I would like to clear this up for a LOT of misinformed people.  You need to hear it from a farmer and stop believing everything you hear on the news.  I am a young farmer that farms with my dad.  We run 1500 acres in southwest Wisconsin.  To some, we would be considered a "corporate farm."  In all reality most farms of large size are still family farms.  Farming is like most industries.  You need to be as efficient as possible which requires you to get bigger or get out.  Being a farmer doesn't just require sitting in a tractor all day.  I spend just as much time in meetings and learning about new technology to be more efficient and make more food to feed America.  Farmers are very smart people with more technology at our fingertips than most other industries.  Using fertilizer and chemicals is NOT harmful to the environment or your food when used properly, which good farmers do.  But to the main topic here of crop insurance.  Yes I have crop insurance.  Yes I will get a payment for my crop.  Yes I paid premiums as did my father for the last 35 years without a single claim.  Say what you want, crop insurance is just like any other.  If you don't like that we are getting a payment after paying in premiums, then stop paying your home owner's insurance as well as your auto.  When your house burns down or you have an accident, don't come crying to me. 

     To say that a farmer works only because he or she loves it is a half truth.  The MAIN reason I farm is because it is in my blood.  I live for working the land and seeing what I have done which is doing my part in feeding and fueling America.  However,  I wouldn't be in business anymore if I didn't turn a profit.  What I see more and more in America is hatred towards those who are successful.  This shouldn't be.  It should be celebrated and taught to others.  I don't mind giving a handout to those who need it, but will not stand for a person critcizing me and my profession while they have their mouths open waiting for a "taken for granted cheap meal."  People need to start learning to live a little more like a farmer and care about others.  I could go on and on.  Thanks for your time.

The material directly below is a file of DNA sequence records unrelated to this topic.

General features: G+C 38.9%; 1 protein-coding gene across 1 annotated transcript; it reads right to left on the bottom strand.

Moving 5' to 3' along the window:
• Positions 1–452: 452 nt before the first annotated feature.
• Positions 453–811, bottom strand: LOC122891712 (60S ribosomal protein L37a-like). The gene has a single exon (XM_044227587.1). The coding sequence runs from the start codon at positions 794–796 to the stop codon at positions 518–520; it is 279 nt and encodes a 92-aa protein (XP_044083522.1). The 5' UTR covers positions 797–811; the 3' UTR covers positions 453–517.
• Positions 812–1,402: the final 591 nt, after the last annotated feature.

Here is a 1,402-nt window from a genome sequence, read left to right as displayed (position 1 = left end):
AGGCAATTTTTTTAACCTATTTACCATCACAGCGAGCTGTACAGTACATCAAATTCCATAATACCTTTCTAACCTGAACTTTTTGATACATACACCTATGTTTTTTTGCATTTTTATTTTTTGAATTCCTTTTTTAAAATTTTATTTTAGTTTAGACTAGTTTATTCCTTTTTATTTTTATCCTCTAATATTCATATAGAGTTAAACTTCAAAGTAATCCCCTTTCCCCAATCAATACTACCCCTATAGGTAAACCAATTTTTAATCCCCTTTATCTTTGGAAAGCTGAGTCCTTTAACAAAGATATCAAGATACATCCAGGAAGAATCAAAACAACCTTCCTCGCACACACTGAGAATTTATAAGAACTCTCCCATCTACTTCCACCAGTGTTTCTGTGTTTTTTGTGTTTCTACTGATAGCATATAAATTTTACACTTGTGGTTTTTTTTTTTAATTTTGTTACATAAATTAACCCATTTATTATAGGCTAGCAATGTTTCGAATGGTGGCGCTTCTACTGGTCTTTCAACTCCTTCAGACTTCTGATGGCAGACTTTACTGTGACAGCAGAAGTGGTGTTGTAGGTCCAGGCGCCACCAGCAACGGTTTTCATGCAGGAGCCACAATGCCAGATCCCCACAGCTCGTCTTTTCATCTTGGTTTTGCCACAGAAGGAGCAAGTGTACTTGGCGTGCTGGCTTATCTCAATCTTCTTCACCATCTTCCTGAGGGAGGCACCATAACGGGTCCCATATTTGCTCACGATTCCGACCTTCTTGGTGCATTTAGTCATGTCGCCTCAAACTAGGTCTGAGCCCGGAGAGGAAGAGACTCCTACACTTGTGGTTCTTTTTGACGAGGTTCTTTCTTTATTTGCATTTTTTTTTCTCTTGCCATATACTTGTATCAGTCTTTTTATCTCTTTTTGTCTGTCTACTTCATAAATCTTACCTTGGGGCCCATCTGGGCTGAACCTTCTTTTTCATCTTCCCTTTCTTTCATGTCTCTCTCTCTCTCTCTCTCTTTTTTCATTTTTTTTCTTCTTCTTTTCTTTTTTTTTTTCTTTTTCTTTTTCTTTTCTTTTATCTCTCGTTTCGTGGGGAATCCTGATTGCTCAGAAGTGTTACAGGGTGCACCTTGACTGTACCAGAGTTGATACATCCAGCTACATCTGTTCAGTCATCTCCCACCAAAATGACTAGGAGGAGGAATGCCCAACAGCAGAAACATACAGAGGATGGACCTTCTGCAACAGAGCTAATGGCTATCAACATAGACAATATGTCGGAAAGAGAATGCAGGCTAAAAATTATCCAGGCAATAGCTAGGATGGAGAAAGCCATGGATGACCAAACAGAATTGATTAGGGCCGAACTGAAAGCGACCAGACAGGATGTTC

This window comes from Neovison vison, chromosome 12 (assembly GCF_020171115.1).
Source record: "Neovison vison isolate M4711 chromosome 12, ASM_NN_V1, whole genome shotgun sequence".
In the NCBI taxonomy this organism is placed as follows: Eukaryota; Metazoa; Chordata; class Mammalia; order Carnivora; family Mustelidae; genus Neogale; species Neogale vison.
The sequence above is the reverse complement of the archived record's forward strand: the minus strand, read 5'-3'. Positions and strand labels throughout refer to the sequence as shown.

Aug 30, 2012 4:32PM
Qualify the statement about crop insurance!  Most family farms cannot afford the insurance rates and not only get no crop income, they still have the expenses for seed grain, fertilizer, fuel, and all the time spent preparing the fields and nothing to show for it.  What other industries pay retail for their purchases and receive wholesale prices for their goods?  Exclude the large corporate farms from those statistics and then tell us how much money the farmers are making.
Aug 30, 2012 4:39PM

I am a small farmer in the mid-west and my crop is borderline at the moment. If I get insurance payout on a portion of the crop it will got to input cost and cutting cost. I still have to cut the crop and spend the time, diesel and breakdown costs just to see if I qualify for my insurance. I don't see where I am making a profit when I have to spend money just to see if I can break even this year.

Aug 30, 2012 7:54PM

ARGHHHHHHHHHHHHHHH!!!!  I can't believe the stupidity!!!!  Thank you to everyone who supports the farmers.  We work hard for what we have.  We take care of what we have.  We get by when we have to.  We fix it up and get by when we have to. And through it all, we find a way to keep on feeding this nation we love so much (along with many others).  We don't do it to get rich. That would be lunacy.  We do it because we love it.  We do it because it's in our blood.  If you don't like it.  Pick up a shovel and grow your own.  If you think you can!!!!!   Shame on you MSN!!!